A little black baby, a little asian baby and a little white baby, all drawn cartoons, are sat over a sign in white and purple saying "Little lungs need BIG protection". In the background there are geen cartoon hills, a blue sky and pink hearts dotted about.

Bronchiolitis is a common viral infection in Greater Manchester and across the UK. It affects 1 in 3 children under two. It is most widespread during winter (November to March), and it is possible to get it more than once.


At the start, bronchiolitis symptoms are like a cold and include runny nose and a cough.

Other symptoms include:

  • A fever or hot to touch
  • A dry, persistent cough
  • Taking a long time to feed, too tired to feed
  • Dry nappies
  • Wheezing (rasping noise when breathing)

To find out more about the symptoms of bronchiolitis, click here to watch a video

How to treat bronchiolitis

More often than not bronchiolitis is treated at home by:

  • Giving fluids little and often (very young babies tend to become breathless after a large feed)
  • Keeping a baby cool and in a well-aired room
  • Offer infant paracetamol (like Calpol) or Ibuprofen to bring down a temperature. Ibuprofen should be avoided if your child is not drinking adequately

The virus often clears within two weeks without the need for further treatment.

However about 2 to 3% of babies who develop bronchiolitis will need to be admitted to hospital after developing more serious symptoms such as breathing difficulties.

This is more common in premature babies (born before 37 weeks of pregnancy) and those with a heart or lung condition.

5 little steps to prevent bronchiolitis

While bronchiolitis is often difficult to prevent as it’s a virus, there are steps you can take to reduce your little one’s risk of catching and spreading it.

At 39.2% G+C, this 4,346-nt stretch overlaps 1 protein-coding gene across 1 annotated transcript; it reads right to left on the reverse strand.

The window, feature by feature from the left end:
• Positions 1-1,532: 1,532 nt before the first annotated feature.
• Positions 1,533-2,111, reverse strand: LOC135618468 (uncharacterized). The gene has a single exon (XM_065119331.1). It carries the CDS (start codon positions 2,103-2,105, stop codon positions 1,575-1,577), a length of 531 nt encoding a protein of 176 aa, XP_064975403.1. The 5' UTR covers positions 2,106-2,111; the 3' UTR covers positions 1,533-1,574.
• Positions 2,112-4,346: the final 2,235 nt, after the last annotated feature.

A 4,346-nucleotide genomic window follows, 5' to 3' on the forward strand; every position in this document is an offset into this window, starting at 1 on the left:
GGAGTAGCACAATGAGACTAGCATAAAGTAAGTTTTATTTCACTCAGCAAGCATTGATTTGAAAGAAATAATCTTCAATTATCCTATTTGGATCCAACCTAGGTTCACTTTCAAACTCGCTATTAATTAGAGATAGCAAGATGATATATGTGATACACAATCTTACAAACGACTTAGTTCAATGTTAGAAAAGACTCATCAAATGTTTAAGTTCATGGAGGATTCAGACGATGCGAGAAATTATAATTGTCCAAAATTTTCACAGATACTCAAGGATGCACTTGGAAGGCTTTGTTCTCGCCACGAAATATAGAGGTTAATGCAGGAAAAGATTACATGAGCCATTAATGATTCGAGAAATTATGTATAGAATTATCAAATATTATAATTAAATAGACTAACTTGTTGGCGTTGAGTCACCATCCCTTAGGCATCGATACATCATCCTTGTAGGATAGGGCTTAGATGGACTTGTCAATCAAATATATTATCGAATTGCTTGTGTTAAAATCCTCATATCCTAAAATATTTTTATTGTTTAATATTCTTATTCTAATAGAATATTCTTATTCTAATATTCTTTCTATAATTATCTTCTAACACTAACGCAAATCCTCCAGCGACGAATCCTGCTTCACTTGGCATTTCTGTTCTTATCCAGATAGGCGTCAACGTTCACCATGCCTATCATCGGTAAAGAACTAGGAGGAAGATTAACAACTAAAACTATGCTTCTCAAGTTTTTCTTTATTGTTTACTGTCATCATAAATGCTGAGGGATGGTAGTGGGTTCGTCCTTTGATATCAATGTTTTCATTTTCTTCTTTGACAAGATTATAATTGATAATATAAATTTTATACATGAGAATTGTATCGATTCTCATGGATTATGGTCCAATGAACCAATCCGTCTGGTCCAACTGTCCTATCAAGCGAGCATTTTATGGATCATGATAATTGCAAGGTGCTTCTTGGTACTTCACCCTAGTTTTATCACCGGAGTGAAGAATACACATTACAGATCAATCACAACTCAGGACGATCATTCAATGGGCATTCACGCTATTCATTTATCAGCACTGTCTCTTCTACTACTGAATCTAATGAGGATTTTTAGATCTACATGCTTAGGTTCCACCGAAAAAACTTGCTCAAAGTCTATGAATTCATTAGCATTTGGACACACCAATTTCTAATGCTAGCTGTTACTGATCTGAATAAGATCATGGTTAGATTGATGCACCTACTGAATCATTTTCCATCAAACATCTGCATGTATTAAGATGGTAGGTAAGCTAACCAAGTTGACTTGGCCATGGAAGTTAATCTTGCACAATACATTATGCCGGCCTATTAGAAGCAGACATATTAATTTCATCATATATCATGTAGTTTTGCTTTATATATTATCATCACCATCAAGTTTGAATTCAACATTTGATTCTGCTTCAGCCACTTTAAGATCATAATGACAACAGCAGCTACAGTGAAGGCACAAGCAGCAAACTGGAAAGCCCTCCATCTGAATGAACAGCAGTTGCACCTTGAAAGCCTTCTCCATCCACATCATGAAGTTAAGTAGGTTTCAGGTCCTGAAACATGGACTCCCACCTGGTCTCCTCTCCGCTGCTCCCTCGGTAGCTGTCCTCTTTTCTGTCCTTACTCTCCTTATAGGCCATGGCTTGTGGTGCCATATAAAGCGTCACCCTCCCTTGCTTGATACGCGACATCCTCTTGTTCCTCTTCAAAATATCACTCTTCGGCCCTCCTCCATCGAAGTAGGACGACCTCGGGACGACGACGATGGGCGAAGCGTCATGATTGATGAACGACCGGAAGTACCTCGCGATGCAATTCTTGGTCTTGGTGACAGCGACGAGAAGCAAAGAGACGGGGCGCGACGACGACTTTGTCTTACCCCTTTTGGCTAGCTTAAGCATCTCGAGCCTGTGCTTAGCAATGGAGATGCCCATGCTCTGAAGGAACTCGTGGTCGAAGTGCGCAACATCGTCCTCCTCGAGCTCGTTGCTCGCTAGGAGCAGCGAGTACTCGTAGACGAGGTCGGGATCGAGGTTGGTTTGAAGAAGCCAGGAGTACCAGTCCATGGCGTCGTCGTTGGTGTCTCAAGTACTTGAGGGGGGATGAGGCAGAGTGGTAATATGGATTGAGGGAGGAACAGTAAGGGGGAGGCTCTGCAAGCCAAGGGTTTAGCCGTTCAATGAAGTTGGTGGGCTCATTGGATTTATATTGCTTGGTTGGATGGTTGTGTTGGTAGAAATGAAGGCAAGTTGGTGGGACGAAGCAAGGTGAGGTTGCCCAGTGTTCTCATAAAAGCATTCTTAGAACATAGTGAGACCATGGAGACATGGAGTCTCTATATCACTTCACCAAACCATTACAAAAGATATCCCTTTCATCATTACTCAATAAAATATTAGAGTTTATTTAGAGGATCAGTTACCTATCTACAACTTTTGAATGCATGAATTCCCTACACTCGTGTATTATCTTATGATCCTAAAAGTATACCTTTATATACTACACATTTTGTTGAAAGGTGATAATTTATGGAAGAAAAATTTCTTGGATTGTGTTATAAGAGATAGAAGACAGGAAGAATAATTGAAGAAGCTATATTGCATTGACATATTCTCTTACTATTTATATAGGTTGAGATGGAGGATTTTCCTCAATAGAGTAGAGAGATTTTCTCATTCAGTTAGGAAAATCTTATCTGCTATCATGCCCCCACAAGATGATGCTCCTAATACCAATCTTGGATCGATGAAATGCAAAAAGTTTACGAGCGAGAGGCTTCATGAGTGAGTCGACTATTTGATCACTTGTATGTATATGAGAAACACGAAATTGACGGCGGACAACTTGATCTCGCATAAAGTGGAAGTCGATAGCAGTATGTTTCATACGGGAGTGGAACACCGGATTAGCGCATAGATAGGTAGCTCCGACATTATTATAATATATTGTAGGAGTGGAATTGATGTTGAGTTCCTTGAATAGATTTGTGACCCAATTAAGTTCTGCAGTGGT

1. Wash your hands before touching your baby, if anyone has a cold in the house and regularly wash your child’s hands
  2. Wipe toys, doors, handles and surfaces frequently
  3. Keep infected children at home until their symptoms ease
  4. Keep newborn babies away from people with colds or flu
  5. Put tissues in the bin after a single use

You can also help by:

  • Check on your baby regularly, including when they are sleeping – you may want to place them in their cot in your bedroom. Avoid co-sleeping with your baby when they are unwell
  • Give smaller feeds more often, it’s ok to give water as well as milk
  • Help clear your child’s nostrils especially in a very young baby to help them breathe more easily, and especially before feeds
  • Sit your baby up after a feed to help with their breathing and reduce breathlessness
  • Avoid cigarette smoke, second-hand smoke and being around people who smoke, this is an irritant and will make your baby’s symptoms worse

We hope that by raising awareness of bronchiolitis across Greater Manchester, we can help more parents, carers, family members and friends to know what to look out for and when to seek medical help.

To find out more about what to look out for with bronchiolitis, click here to watch a video.

If you are worried about your little one, contact your GP or telephone NHS 111.

Make same day contact with 111 or your GP if: 

  • Feeding less than half their normal intake
  • Paler than normal
  • Less than 2 wet nappies a day
  • If your child is being sick or has been sick
  • High temperature, 38.5 degrees or above or if under 3 months, a temperature above 38 degrees

Seek help urgently from 999 or going to A&E if: 

  • If your child has blueish lips
  • If your child is unresponsive
  • If your child is very irritable
  • If your child is working harder to breathe
  • If your child displays long pauses in breathing (over 10 seconds), take a video of your baby breathing to show to healthcare professionals

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